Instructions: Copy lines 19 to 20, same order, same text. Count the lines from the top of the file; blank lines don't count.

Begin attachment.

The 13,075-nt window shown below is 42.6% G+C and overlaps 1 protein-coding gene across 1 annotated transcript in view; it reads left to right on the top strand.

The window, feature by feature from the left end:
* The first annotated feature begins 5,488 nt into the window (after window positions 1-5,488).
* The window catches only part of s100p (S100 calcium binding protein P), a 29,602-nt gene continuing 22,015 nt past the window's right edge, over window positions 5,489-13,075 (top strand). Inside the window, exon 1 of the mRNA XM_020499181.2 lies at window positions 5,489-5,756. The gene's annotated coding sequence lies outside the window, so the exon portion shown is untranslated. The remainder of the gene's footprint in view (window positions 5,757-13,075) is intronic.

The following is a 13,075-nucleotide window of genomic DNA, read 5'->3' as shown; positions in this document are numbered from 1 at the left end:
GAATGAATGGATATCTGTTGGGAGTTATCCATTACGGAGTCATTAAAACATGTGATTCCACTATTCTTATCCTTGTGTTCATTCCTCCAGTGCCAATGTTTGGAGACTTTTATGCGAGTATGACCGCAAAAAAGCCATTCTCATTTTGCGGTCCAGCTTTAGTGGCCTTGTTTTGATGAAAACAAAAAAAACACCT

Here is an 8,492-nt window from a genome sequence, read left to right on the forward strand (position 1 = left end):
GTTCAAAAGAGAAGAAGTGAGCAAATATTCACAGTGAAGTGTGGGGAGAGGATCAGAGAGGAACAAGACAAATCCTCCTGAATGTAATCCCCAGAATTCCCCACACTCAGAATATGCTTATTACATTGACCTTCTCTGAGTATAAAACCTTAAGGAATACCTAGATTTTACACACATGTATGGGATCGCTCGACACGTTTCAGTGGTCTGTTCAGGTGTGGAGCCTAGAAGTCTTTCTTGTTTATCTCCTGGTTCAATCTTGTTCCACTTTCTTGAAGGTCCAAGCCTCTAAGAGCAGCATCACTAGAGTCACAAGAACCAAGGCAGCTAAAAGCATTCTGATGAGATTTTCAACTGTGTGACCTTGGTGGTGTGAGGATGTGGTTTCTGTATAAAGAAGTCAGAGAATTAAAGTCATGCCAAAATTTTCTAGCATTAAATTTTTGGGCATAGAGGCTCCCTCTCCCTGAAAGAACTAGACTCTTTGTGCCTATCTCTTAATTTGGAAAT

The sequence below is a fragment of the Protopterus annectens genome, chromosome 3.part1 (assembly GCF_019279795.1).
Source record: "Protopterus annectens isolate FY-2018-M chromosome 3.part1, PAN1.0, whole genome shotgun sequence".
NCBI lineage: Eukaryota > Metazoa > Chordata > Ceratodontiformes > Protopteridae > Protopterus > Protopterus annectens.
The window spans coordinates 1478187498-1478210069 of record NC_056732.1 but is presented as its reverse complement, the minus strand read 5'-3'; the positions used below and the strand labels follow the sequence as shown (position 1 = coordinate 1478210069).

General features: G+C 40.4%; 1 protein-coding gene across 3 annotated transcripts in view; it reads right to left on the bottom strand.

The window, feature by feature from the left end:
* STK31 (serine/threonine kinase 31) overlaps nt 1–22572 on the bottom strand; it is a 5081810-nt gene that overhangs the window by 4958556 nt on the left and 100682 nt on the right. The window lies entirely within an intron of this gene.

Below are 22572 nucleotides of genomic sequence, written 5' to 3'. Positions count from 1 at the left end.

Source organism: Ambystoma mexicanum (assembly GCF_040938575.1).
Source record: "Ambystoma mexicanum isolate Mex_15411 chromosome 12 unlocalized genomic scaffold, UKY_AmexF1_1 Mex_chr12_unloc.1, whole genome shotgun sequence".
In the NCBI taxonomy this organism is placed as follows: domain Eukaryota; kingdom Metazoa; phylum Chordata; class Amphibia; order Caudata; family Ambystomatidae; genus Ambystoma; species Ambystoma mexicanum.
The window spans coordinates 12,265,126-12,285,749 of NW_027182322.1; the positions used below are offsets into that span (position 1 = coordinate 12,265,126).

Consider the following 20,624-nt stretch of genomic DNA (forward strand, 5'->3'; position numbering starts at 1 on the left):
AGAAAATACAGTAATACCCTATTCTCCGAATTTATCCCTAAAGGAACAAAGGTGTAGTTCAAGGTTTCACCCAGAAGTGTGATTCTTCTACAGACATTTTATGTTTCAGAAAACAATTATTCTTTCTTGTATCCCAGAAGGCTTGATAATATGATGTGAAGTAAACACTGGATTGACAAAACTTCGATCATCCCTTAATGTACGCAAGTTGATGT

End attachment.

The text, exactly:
In the NCBI taxonomy this organism is placed as follows: domain Eukaryota; kingdom Metazoa; phylum Chordata; class Amphibia; order Caudata; family Ambystomatidae; genus Ambystoma; species Ambystoma mexicanum.
The window spans coordinates 12,265,126-12,285,749 of NW_027182322.1; the positions used below are offsets into that span (position 1 = coordinate 12,265,126).